Our passage from John’s Gospels this week is a familiar one; we all know “For God so loved the world that he gave his only Son…”  But this passage is at the very center of St. John’s theme of Light and darkness, which defines this Gospel.  Without this story of how Nicodemus approaches Jesus, we wouldn’t see how our own lives are so often a part of this struggle.


Nicodemus comes to Jesus at night, so he is not seen talking with Him.  This seems just the opposite of what we are called to do, but it is because of who Nicodemus is, and what he is trying to do.  Because Nicodemus is a Pharisee, he is afraid to be seen with Jesus, but he knows (and says) that Jesus is no enemy, but has been sent by God.  Jesus tells him that this knowledge has come from God, and then eventually explains something that we all must hear from time to time:

For everyone who does wicked things hates the light and does not come toward the light, so that his works might not be exposed.  But whoever lives the truth comes to the light, so that his works may be clearly seen as done in God.

Because this whole interaction happens when Nicodemus comes to Jesus at night, under cover of darkness, this must have hit home for him.  He knew that what he was doing wasn’t wicked or shameful, yet he was trying to hide what he was doing, even though he knew it was right.  But why is it that he thinks this must be hidden?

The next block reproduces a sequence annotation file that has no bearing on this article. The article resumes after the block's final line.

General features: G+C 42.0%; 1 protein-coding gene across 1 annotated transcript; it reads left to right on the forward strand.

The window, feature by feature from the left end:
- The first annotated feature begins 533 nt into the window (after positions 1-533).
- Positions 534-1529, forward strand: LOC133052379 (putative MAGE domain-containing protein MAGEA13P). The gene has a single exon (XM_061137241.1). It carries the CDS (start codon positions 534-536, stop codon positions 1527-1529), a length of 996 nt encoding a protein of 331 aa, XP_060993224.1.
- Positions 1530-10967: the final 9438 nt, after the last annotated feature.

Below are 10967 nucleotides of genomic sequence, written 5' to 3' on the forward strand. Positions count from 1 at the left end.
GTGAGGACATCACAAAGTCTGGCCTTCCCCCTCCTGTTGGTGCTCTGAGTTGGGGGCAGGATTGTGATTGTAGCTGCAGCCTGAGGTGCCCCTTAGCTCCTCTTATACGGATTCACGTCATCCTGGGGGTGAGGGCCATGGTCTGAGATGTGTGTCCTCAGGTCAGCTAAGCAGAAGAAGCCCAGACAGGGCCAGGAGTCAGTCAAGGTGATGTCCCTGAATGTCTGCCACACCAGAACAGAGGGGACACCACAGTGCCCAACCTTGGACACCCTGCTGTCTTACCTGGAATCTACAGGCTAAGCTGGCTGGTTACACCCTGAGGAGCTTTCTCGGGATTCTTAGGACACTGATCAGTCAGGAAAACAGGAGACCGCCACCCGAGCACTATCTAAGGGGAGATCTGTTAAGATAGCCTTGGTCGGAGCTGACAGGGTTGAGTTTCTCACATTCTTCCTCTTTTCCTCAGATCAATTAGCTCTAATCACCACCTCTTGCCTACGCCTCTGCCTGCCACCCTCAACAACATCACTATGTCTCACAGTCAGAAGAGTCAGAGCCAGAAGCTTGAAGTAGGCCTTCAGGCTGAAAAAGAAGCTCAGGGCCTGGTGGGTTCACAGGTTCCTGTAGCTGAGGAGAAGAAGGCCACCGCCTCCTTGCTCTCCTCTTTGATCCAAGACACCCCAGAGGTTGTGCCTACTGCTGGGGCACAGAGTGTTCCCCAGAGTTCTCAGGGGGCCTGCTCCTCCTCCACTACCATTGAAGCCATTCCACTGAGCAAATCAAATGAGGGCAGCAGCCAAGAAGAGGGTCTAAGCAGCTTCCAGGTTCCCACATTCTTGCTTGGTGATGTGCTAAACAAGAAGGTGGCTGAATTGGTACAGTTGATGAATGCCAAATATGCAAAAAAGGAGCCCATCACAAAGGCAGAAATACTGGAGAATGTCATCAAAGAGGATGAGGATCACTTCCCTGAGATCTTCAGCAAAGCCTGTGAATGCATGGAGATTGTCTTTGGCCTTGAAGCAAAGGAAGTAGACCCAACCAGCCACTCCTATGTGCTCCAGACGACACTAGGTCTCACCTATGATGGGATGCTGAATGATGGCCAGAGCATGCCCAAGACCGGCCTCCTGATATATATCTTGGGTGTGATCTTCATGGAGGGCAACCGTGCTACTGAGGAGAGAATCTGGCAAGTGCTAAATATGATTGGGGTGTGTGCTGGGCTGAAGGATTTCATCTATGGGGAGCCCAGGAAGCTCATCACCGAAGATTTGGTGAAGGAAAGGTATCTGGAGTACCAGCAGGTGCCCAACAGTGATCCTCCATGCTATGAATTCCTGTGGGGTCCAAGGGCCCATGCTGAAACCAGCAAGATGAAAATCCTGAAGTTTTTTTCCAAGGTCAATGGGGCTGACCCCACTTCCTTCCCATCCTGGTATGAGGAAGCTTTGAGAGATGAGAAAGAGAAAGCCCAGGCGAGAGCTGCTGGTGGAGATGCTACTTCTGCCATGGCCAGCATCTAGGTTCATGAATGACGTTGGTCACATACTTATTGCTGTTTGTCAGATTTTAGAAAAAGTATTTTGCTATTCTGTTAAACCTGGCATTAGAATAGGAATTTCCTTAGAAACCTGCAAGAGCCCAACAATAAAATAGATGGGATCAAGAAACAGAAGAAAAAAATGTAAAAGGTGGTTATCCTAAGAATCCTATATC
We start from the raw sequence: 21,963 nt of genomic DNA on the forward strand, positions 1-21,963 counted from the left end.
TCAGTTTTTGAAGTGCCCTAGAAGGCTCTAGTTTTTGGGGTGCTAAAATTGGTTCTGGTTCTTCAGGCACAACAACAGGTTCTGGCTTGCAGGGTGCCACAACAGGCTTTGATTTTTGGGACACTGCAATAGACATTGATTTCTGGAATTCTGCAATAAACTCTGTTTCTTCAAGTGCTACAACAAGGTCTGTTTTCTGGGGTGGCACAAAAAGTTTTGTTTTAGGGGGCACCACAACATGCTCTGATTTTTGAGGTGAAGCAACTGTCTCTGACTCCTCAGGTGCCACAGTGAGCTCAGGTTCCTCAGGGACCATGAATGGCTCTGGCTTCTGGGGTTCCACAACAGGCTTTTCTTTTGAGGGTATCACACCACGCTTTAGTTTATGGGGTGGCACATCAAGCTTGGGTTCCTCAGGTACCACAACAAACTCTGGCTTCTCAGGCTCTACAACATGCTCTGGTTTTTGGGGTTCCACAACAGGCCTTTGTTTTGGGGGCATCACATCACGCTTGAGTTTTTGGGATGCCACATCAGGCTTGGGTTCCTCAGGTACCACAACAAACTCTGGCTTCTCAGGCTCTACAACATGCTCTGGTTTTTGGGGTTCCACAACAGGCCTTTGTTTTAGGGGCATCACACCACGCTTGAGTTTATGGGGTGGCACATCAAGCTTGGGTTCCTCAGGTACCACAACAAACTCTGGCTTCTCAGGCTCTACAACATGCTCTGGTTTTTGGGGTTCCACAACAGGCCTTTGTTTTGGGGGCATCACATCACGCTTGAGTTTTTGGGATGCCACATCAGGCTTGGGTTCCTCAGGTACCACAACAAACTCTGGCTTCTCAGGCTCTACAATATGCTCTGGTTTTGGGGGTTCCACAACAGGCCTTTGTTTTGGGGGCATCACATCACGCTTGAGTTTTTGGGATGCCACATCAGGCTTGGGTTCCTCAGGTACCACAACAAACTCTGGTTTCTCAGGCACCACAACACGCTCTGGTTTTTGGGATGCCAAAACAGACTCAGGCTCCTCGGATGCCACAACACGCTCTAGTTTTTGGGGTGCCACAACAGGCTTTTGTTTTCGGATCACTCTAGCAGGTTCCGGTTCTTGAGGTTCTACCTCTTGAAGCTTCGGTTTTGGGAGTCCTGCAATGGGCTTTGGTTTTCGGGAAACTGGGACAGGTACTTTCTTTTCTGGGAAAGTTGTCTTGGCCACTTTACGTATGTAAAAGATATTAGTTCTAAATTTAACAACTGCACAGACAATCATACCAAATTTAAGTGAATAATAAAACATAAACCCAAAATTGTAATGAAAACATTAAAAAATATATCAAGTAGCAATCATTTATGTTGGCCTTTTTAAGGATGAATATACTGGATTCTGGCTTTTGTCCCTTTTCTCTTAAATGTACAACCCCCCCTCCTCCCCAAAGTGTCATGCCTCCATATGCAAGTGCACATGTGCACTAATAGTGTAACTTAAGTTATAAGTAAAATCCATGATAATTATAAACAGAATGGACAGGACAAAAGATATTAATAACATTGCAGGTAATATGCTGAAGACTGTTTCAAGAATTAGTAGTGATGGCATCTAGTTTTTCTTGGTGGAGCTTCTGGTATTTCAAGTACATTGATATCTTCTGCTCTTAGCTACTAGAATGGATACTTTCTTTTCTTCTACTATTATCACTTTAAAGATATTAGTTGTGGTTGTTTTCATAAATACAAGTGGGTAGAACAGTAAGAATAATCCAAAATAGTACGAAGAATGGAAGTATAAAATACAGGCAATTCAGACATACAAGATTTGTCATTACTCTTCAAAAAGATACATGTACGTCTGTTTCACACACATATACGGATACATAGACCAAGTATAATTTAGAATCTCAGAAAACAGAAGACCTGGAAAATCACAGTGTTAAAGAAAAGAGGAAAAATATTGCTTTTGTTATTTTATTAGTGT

All of us have things that are so very personal, we choose to keep them private.  And there are some things which we actually keep secret, because we truly don’t want anyone else to know we have done it.  There is an important difference between them: the first category isn’t anything wrong, but it is private; the second is something which we hide because it would change what others think of us.


Nicodemus was concerned that others might find out, and that he would be seen as a traitor to the Pharisees.  There was nothing wrong with what He was doing, yet he still worried about his reputation, should his meeting with Jesus come to light.  Nicodemus felt like what he was doing was wrong, even though it wasn’t.  His priorities got a bit confused, because he wanted to remain in good standing in his community.  Jesus was telling him that there was nothing to hide, by pointing out that people hide the things they are ashamed of.

We have all done this in some way.  We hide part of our life which should be shared with others.  Sometimes we keep our faith too private, and don’t model God’s Love to the world.  Sometimes, like Nicodemus, we want to fit in, so we check our faith at the door.  We must all consider why we keep some things to ourselves.  Sometimes we are right to keep it private, because that is where it belongs.  Sometimes we are afraid of how it will make us look to others.  But we must remember that God has given us some of those gifts precisely because we are meant to share them.

Rev Kev

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